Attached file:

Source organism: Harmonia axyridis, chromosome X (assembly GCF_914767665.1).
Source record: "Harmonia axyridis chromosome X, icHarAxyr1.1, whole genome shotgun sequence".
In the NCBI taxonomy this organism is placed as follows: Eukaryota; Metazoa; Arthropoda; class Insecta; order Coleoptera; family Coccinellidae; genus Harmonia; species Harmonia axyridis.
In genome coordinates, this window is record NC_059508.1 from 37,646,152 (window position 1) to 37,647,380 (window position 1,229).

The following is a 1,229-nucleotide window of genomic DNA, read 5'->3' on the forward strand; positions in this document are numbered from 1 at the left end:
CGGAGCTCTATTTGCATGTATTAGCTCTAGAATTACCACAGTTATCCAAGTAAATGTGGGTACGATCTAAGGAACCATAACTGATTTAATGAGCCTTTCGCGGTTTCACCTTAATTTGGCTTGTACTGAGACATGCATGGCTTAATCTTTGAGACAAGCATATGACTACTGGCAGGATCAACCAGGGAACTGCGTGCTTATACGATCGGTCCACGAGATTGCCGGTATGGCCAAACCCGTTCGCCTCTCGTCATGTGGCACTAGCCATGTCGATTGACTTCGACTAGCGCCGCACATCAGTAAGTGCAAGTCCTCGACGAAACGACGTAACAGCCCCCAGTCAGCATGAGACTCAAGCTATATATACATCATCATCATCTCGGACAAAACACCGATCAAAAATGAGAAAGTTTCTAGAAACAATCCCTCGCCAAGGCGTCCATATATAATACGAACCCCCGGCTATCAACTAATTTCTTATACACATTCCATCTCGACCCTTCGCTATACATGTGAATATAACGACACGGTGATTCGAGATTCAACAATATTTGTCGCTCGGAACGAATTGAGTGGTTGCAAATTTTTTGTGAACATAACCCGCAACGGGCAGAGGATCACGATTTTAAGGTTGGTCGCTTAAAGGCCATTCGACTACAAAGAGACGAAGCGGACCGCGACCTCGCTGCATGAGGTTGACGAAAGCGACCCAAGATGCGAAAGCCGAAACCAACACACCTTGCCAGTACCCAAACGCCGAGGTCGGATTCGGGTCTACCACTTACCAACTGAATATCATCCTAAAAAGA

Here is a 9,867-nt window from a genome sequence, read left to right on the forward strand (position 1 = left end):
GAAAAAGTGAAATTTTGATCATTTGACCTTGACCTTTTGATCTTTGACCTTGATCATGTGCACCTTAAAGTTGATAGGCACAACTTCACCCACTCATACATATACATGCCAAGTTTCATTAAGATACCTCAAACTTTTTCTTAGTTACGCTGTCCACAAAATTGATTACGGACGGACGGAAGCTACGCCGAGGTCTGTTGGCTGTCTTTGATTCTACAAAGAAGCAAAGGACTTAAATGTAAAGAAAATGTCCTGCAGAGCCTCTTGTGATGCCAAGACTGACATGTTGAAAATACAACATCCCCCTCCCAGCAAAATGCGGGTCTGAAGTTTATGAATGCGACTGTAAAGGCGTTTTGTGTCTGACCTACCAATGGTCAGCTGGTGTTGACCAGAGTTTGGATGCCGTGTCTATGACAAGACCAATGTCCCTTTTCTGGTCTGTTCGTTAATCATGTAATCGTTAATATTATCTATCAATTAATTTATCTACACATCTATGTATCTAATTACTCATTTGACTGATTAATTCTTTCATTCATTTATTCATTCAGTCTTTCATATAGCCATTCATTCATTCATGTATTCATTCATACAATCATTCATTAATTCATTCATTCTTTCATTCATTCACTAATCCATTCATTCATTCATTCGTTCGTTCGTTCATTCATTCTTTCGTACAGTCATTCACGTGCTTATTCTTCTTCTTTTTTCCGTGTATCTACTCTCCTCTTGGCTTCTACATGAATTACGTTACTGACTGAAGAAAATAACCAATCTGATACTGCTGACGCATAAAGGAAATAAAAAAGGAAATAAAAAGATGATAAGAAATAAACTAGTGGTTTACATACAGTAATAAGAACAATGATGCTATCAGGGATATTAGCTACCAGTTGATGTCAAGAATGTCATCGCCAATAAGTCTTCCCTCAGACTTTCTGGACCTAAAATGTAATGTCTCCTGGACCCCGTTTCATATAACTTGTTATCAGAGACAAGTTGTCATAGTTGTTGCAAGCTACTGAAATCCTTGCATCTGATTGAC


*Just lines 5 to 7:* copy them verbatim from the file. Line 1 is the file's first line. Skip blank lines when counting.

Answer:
The following is a 1,229-nucleotide window of genomic DNA, read 5'->3' on the forward strand; positions in this document are numbered from 1 at the left end:
CGGAGCTCTATTTGCATGTATTAGCTCTAGAATTACCACAGTTATCCAAGTAAATGTGGGTACGATCTAAGGAACCATAACTGATTTAATGAGCCTTTCGCGGTTTCACCTTAATTTGGCTTGTACTGAGACATGCATGGCTTAATCTTTGAGACAAGCATATGACTACTGGCAGGATCAACCAGGGAACTGCGTGCTTATACGATCGGTCCACGAGATTGCCGGTATGGCCAAACCCGTTCGCCTCTCGTCATGTGGCACTAGCCATGTCGATTGACTTCGACTAGCGCCGCACATCAGTAAGTGCAAGTCCTCGACGAAACGACGTAACAGCCCCCAGTCAGCATGAGACTCAAGCTATATATACATCATCATCATCTCGGACAAAACACCGATCAAAAATGAGAAAGTTTCTAGAAACAATCCCTCGCCAAGGCGTCCATATATAATACGAACCCCCGGCTATCAACTAATTTCTTATACACATTCCATCTCGACCCTTCGCTATACATGTGAATATAACGACACGGTGATTCGAGATTCAACAATATTTGTCGCTCGGAACGAATTGAGTGGTTGCAAATTTTTTGTGAACATAACCCGCAACGGGCAGAGGATCACGATTTTAAGGTTGGTCGCTTAAAGGCCATTCGACTACAAAGAGACGAAGCGGACCGCGACCTCGCTGCATGAGGTTGACGAAAGCGACCCAAGATGCGAAAGCCGAAACCAACACACCTTGCCAGTACCCAAACGCCGAGGTCGGATTCGGGTCTACCACTTACCAACTGAATATCATCCTAAAAAGA

Here is a 9,867-nt window from a genome sequence, read left to right on the forward strand (position 1 = left end):